Ohio Has Dabbled in Charter School Oversight but Huge Problems Remain

Buried in all the election news this past week was a story in the Cleveland Plain Dealer about the closure of the OAK Leadership Institute charter school by its sponsor, now under pressure after the Ohio legislature began last winter to require the authorizors of these schools to close chronically under-performing charters.

Tucked  into the very end of that story are a couple of paragraphs about another aspect of the state’s recent efforts to regulate charter schools.  Patrick O’Donnell, whose story focuses on the auctioning off of the school’s equipment, explains: “Most of the proceeds should eventually go to the Cleveland school district. House Bill 2 changed state law to make sure that charter school supplies bought with state tax dollars are returned to schools.  Most of whatever is left after all school expenses are covered will go to the local school district.”

Ensuring that equipment purchased with tax dollars benefits the public when a charter school is closed is one of the biggest reforms accomplished with our state’s pitifully minimal new regulations. It used to be that the charter management organization got to keep the equipment (or money from sale of the equipment) that the public purchased for the now-out-of-business charter school.

Strengthened oversight is definitely not the whole story of Ohio’s relationship with its charter school sector.  The state’s failure to regulate fraud and abuse is typified by the long-running story of the notorious Electronic Classroom of Tomorrow, an online academy that continues to operate thanks to the political power and political contributions of its operator, William Lager.

Now that the election is over and we move toward a lame duck legislative session when increased oversight of online charter schools’ attendance records is once again supposed to be considered, here is the most recent outcry from the editors of the Columbus Dispatch: “Imagine the public outrage if a state agency was caught forking over more than $100 million a year in taxpayer dollars to a wealthy business that submitted invoices for phony work. Oh, and the victims of this scam were children. Sadly, no imagination is necessary. A Dispatch review of login information for 699 students in the Electronic Classroom of Tomorrow found that scores of kids covered by state subsidies were absent for 30 days or more.  As many as 7 in 10 missed so many days last school year that they could be declared truant under state law…. Ohio taxpayers have been shelling out millions of dollars for a substandard product. And it reflects badly on the Ohio Department of Education, which for 16 years looked the other way; only recently did it begin demanding student login data to verify charter-school attendance, upon which the state subsidies are based.”  The Dispatch reminds us that ECOT  “demands to be paid for making learning opportunities available, regardless of whether students participate; hence, its lackadaisical approach to truants.”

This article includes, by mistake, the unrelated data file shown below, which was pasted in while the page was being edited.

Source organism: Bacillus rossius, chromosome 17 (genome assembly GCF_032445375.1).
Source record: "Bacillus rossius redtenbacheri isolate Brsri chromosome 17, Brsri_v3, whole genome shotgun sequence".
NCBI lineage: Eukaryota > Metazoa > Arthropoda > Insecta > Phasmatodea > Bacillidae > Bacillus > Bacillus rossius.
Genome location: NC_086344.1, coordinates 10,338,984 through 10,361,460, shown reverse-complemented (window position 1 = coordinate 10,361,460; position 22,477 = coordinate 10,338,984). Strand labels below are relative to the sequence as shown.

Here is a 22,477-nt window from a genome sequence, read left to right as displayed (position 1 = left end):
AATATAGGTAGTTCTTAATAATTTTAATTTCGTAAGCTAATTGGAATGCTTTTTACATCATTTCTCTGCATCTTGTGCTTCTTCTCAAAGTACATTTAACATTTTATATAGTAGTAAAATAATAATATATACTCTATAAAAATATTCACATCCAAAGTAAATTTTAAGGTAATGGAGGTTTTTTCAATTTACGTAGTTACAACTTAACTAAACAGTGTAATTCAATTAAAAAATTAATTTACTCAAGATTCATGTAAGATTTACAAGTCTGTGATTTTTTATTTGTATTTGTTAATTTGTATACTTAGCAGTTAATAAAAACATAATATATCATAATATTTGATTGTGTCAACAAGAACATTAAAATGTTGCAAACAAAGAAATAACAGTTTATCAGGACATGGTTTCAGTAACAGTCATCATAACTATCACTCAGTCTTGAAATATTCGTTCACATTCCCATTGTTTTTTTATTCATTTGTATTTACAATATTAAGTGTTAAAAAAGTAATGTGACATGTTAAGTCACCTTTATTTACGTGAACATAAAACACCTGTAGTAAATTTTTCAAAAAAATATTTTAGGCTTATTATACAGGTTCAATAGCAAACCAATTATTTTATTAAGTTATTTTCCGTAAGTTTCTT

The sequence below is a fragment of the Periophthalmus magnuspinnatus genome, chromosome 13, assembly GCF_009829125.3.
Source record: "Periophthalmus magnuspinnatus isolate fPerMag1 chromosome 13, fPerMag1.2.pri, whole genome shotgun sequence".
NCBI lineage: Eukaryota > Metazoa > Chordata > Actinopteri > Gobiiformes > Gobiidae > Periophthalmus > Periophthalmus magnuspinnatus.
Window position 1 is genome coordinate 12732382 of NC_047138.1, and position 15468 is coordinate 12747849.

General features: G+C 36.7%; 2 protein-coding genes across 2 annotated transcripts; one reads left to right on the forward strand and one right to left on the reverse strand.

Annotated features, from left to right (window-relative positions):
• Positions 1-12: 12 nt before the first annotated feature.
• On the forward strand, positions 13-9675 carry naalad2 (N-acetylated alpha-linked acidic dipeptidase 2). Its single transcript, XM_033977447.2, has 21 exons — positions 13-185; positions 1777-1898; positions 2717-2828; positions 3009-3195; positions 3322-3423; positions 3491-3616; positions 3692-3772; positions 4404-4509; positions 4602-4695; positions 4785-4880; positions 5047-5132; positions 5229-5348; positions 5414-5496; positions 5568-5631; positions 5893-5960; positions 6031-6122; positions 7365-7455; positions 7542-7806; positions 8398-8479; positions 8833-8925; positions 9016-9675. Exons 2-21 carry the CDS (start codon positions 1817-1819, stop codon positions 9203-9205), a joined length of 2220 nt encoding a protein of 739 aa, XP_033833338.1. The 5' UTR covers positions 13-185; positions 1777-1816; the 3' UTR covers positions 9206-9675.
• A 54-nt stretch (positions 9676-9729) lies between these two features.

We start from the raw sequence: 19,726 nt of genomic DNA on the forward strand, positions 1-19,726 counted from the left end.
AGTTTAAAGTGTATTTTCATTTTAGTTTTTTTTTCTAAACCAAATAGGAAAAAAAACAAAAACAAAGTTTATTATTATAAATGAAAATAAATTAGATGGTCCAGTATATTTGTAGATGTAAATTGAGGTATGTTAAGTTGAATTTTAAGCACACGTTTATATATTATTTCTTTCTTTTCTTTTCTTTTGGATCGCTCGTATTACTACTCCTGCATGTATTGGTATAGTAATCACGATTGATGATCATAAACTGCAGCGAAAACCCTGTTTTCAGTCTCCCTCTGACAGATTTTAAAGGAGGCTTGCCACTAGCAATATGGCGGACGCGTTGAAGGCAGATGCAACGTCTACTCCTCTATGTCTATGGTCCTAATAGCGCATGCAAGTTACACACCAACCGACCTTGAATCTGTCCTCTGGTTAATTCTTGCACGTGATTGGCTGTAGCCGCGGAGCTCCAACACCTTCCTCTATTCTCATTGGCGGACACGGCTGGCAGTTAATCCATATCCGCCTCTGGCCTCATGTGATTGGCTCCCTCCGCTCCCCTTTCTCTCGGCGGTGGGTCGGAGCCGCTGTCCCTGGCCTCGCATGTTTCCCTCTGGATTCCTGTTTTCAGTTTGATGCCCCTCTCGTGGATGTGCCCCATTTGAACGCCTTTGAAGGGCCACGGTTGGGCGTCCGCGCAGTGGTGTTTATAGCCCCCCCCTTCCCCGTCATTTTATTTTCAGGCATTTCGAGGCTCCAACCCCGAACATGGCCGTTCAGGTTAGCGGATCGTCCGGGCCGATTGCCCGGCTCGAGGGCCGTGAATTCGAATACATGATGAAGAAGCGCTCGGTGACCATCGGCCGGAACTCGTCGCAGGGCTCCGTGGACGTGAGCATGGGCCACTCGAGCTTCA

Bill Bush, the Dispatch reporter whose story motivated the newest editorial, explains: “In Ohio, students can miss no more than 15 days of school in a year before they risk being designated a ‘chronic truant,’ the most serious classification, requiring charges against the student and the student’s parents in juvenile court. Nearly two-thirds of ECOT students miss enough school to be chronic truants….”  When this matter was discussed in court earlier this fall, ECOT’s representative Neil Clark argued that one-fifth of ECOT’s students are older than 18, “so truancy laws don’t apply to them.”  And ECOT’s truancy officer, Patrick Tingler, explained that ECOT does not have tracking software to run reports to document a student’s chronic truancy.  Tingler explained in his court deposition that he had asked ECOT Superintendent Rick Teeters for better tracking software: “‘He took it under advisement,’ Tingler said, but never provided it.”  Apparently ECOT’s truancy software does throw up a red flag if a student misses 30 consecutive days: “After students log in, Tingler testified, he doesn’t track whether they do any classwork.  So long as a student logs in once every 30 days—even if they do no work—it resets his or her clock for another 30 days for both funding and truancy.”